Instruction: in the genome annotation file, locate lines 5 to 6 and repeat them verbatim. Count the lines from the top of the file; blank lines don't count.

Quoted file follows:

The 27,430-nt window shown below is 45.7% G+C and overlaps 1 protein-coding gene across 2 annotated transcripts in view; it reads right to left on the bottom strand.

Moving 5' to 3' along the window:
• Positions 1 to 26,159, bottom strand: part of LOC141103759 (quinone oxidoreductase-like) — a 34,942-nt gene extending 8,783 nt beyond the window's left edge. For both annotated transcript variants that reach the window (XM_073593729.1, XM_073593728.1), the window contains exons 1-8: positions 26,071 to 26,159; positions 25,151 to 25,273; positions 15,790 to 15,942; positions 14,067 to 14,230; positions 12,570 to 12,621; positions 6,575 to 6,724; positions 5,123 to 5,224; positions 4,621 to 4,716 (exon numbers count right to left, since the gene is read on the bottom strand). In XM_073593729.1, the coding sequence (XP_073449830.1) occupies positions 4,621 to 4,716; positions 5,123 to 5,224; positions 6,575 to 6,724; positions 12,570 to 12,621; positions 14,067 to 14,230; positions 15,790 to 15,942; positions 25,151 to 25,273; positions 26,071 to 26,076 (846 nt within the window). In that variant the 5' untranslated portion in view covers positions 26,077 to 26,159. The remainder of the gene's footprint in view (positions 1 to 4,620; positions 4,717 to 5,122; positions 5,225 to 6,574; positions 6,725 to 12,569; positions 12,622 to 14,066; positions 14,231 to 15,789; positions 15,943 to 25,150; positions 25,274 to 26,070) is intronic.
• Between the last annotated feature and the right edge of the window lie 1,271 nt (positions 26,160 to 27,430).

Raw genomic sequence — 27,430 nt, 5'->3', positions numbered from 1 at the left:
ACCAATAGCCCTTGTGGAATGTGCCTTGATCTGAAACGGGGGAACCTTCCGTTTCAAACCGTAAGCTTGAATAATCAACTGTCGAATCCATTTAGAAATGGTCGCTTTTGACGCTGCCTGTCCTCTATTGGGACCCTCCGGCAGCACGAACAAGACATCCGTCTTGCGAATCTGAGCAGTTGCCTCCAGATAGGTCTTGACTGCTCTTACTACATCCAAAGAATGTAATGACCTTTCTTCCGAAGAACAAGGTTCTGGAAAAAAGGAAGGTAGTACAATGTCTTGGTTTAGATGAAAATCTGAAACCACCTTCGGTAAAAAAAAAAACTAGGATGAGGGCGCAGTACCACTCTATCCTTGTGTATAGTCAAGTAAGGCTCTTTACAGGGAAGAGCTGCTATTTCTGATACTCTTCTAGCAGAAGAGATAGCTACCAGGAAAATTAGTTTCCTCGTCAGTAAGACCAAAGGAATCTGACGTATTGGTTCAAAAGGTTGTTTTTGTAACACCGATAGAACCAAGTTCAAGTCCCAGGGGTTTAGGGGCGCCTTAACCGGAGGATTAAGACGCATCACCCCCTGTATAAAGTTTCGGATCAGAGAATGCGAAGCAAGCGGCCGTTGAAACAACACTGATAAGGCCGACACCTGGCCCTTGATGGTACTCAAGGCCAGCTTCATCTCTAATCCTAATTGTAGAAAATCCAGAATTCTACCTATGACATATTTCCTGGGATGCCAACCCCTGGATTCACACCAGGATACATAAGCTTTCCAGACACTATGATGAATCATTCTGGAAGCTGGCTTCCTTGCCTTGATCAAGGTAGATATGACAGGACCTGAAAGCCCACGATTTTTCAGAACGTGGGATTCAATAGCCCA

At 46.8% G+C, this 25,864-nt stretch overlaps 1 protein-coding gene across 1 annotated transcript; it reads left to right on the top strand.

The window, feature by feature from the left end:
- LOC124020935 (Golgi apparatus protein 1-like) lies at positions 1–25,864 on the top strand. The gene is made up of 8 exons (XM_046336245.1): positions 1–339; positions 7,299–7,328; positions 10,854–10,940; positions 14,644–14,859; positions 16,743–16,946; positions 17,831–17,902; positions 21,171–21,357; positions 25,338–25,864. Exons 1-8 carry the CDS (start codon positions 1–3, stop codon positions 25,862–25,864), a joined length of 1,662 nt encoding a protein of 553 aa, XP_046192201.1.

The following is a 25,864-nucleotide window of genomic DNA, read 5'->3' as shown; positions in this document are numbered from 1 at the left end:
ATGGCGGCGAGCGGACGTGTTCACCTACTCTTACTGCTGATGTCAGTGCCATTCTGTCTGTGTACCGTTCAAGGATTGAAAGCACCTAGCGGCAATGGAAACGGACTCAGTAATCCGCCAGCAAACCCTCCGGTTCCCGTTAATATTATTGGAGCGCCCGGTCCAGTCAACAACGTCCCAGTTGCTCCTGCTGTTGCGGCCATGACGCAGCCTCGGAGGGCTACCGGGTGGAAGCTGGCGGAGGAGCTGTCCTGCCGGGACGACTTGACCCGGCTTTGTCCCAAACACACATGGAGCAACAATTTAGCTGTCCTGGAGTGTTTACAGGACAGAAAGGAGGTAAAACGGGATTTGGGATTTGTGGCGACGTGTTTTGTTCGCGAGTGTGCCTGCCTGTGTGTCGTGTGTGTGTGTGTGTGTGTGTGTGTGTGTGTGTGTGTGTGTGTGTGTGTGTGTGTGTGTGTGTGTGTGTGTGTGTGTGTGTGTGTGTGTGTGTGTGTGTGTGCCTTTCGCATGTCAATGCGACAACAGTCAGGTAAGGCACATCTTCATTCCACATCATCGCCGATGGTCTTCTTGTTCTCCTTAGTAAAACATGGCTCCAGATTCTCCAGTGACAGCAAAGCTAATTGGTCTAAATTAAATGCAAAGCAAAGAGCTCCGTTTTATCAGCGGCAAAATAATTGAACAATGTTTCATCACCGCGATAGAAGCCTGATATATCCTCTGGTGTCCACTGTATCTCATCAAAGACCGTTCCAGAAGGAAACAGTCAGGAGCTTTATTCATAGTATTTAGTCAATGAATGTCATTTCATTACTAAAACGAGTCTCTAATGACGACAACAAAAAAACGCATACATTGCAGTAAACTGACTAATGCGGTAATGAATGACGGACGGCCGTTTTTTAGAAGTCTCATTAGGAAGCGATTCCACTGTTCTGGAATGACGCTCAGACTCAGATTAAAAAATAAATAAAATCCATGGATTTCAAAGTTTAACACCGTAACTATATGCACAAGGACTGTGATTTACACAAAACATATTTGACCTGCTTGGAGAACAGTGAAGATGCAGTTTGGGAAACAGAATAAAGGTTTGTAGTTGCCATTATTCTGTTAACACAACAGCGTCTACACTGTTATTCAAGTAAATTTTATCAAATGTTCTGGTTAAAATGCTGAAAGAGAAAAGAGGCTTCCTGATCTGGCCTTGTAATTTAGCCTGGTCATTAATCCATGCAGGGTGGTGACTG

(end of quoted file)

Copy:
Raw genomic sequence — 27,430 nt, 5'->3', positions numbered from 1 at the left:
ACCAATAGCCCTTGTGGAATGTGCCTTGATCTGAAACGGGGGAACCTTCCGTTTCAAACCGTAAGCTTGAATAATCAACTGTCGAATCCATTTAGAAATGGTCGCTTTTGACGCTGCCTGTCCTCTATTGGGACCCTCCGGCAGCACGAACAAGACATCCGTCTTGCGAATCTGAGCAGTTGCCTCCAGATAGGTCTTGACTGCTCTTACTACATCCAAAGAATGTAATGACCTTTCTTCCGAAGAACAAGGTTCTGGAAAAAAGGAAGGTAGTACAATGTCTTGGTTTAGATGAAAATCTGAAACCACCTTCGGTAAAAAAAAAAACTAGGATGAGGGCGCAGTACCACTCTATCCTTGTGTATAGTCAAGTAAGGCTCTTTACAGGGAAGAGCTGCTATTTCTGATACTCTTCTAGCAGAAGAGATAGCTACCAGGAAAATTAGTTTCCTCGTCAGTAAGACCAAAGGAATCTGACGTATTGGTTCAAAAGGTTGTTTTTGTAACACCGATAGAACCAAGTTCAAGTCCCAGGGGTTTAGGGGCGCCTTAACCGGAGGATTAAGACGCATCACCCCCTGTATAAAGTTTCGGATCAGAGAATGCGAAGCAAGCGGCCGTTGAAACAACACTGATAAGGCCGACACCTGGCCCTTGATGGTACTCAAGGCCAGCTTCATCTCTAATCCTAATTGTAGAAAATCCAGAATTCTACCTATGACATATTTCCTGGGATGCCAACCCCTGGATTCACACCAGGATACATAAGCTTTCCAGACACTATGATGAATCATTCTGGAAGCTGGCTTCCTTGCCTTGATCAAGGTAGATATGACAGGACCTGAAAGCCCACGATTTTTCAGAACGTGGGATTCAATAGCCCA